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|Title:||The importance of dose optimisation in the treatment of iron deficiency in heart failure||Authors:||Martens, Pieter
|Issue Date:||2020||Publisher:||TAYLOR & FRANCIS LTD||Source:||ACTA CARDIOLOGICA, 75 (6) , p. 520 -524||Abstract:||Background: Treatment with ferric carboxymaltose (FCM) is limited to 1 g during one administration, which is insufficient in patients with a higher body weight or low haemoglobin (Hb). As a consequence, under-dosing might be common in clinical practice, yet the consequences remain unstudied. Methods: We retrospectively assessed all HFrEF-patients with iron-deficiency (ferritin <100 mu g/l or between 100 and 300 mu g/l if TSAT < 20%) receiving treatment with FCM between 2015 and 2017. This time-frame was chosen as during this we used a 1-g FCM-regimen for all patients (unless Hb = 14-15 mg/dl, than 500 mg). We compared the actual given dose versus the calculated target dose (according to the SmPC, with the difference between both being the dose deficit). We assessed the impact of dose deficits on clinical and biochemical status after 12 weeks. Results: A total of 211 HFrEF patients were analysed. The actual given dose FCM was 918 +/- 188 mg, while the calculated target dose was 1308 +/- 470 mg. In 121(61%) patients, a standard dose of 1-g FCM resulted in a dose deficit, of whom 93 had a dose deficit of 500 mg and 35 had a dose deficit of 1000 mg. Follow-up was available in 81% of patients (median = 12 weeks). A dose deficit of 500 mg was associated with a 4.93 higher odds, while a dose deficit of 1000 mg was associated with a 7.78 higher odds of residual iron deficiency. After adjusting for baseline NYHA-class, a dose deficit was associated with less symptomatic improvement. During 442 +/- 292 days of follow-up, 68 patients were readmitted with heart failure and 15 patients died. In an univariate model (but not in a multivariate model), a dose deficit was associated with adverse clinical outcome. Conclusion: A majority of HFrEF patients with iron deficiency require doses exceeding 1 g of FCM, and thus require follow-up appointments to correct a residual dose deficit. A residual dose deficit is associated with less functional and biochemical improvement.||Notes:||Martens, P (corresponding author), Ziekenhuis Oost Limburg, Dept Cardiol, Schiepse Bos 6, B-3600 Genk, Belgium.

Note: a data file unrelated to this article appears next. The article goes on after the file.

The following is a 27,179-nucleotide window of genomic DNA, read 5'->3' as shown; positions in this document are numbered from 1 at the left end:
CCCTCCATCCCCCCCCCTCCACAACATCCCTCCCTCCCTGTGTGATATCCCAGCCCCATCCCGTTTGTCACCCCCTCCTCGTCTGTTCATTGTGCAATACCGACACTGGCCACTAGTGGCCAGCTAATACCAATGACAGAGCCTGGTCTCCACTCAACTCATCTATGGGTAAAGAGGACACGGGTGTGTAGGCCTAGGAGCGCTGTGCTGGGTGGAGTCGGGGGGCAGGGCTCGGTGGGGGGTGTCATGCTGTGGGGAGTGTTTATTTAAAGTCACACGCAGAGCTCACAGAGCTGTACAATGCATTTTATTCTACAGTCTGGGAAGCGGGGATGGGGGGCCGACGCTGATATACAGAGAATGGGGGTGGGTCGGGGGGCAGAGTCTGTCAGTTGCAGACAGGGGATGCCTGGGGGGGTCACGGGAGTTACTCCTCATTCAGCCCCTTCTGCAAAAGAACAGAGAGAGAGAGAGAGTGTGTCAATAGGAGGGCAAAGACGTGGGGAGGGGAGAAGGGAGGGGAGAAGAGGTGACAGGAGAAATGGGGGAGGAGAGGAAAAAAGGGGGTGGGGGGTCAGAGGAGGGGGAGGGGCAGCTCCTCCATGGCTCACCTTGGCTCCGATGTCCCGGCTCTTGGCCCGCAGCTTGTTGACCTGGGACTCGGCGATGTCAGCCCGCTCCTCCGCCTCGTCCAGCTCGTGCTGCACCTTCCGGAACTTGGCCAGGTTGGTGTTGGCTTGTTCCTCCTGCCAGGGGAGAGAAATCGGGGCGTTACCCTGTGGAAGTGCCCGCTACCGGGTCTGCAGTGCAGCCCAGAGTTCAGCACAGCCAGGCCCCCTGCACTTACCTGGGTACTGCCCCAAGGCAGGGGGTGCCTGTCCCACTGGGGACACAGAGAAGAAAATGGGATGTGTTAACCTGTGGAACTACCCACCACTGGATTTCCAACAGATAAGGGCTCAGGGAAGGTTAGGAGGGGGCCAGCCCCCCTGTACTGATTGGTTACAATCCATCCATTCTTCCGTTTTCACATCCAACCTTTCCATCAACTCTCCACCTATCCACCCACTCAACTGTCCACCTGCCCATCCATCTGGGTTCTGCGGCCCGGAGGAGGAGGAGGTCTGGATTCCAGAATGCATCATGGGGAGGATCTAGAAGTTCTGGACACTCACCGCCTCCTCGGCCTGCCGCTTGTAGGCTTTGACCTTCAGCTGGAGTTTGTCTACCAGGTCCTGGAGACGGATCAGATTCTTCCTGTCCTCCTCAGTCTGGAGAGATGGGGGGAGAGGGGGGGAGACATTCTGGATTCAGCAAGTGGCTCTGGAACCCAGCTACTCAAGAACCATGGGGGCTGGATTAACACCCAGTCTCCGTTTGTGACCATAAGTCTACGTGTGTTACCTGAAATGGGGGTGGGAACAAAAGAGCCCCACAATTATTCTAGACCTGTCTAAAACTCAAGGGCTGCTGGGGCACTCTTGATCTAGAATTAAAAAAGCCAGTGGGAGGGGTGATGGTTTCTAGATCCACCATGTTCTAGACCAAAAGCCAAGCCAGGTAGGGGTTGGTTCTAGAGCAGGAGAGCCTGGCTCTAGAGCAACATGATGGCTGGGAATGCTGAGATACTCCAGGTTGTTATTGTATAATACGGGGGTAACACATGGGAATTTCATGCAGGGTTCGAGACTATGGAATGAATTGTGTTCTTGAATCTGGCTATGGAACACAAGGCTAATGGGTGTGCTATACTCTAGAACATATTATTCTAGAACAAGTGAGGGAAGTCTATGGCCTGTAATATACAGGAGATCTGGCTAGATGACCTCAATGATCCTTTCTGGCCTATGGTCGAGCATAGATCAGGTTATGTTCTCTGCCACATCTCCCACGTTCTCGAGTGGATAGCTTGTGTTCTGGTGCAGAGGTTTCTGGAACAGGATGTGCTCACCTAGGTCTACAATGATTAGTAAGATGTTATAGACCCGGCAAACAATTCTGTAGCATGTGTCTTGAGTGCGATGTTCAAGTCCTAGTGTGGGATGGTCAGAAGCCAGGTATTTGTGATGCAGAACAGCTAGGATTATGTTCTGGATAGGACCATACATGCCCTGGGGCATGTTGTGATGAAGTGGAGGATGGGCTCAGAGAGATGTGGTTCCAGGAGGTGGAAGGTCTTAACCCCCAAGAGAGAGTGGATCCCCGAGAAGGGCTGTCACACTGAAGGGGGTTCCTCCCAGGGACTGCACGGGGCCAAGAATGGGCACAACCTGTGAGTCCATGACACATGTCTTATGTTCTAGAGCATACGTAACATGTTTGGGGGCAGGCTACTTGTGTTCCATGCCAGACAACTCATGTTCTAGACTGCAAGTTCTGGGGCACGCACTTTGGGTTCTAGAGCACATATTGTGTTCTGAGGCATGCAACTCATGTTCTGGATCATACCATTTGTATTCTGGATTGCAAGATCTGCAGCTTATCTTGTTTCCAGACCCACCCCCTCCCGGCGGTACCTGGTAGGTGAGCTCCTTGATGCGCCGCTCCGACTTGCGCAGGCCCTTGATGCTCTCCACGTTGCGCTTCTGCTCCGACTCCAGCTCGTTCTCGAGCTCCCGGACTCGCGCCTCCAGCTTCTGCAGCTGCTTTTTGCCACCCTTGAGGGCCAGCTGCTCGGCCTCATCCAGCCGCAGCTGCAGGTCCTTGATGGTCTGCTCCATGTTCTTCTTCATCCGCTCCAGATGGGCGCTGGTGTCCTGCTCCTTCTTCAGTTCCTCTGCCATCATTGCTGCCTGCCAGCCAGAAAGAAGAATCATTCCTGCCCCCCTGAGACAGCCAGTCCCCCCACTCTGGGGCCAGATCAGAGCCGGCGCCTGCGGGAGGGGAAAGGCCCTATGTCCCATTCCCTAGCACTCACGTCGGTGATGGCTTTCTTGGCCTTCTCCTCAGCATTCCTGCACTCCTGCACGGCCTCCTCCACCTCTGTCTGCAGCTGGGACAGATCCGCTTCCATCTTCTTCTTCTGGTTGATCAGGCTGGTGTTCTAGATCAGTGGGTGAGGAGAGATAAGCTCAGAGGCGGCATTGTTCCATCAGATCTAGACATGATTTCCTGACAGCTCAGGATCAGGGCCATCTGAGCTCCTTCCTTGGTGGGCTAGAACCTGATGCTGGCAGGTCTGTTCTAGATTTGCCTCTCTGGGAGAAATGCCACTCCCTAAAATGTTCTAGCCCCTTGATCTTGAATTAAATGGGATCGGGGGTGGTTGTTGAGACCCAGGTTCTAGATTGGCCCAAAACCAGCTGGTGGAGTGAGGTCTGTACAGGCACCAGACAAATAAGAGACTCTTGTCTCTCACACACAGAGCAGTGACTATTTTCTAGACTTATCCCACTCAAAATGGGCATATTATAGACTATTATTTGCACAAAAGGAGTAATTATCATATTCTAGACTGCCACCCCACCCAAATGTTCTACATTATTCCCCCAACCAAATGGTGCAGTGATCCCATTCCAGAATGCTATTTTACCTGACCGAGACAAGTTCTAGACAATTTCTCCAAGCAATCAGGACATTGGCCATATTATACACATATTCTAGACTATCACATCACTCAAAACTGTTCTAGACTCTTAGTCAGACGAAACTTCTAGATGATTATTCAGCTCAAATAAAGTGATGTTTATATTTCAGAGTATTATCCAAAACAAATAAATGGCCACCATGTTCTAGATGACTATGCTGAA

|Other:||Martens, P (corresponding author), Ziekenhuis Oost Limburg, Dept Cardiol, Schiepse Bos 6, B-3600 Genk, Belgium. Pieter.email@example.com||Keywords:||Iron deficiency;heart failure;treatment;ferric-carboxymaltose;co-morbidities;outcome||Document URI:||http://hdl.handle.net/1942/33053||ISSN:||0001-5385||e-ISSN:||1784-973X||DOI:||10.1080/00015385.2019.1625554||ISI #:||WOS:000589568200006||Rights:||2021 Informa UK Limited.||Category:||A1||Type:||Journal Contribution||Validations:||ecoom 2021|
|Appears in Collections:||Research publications|
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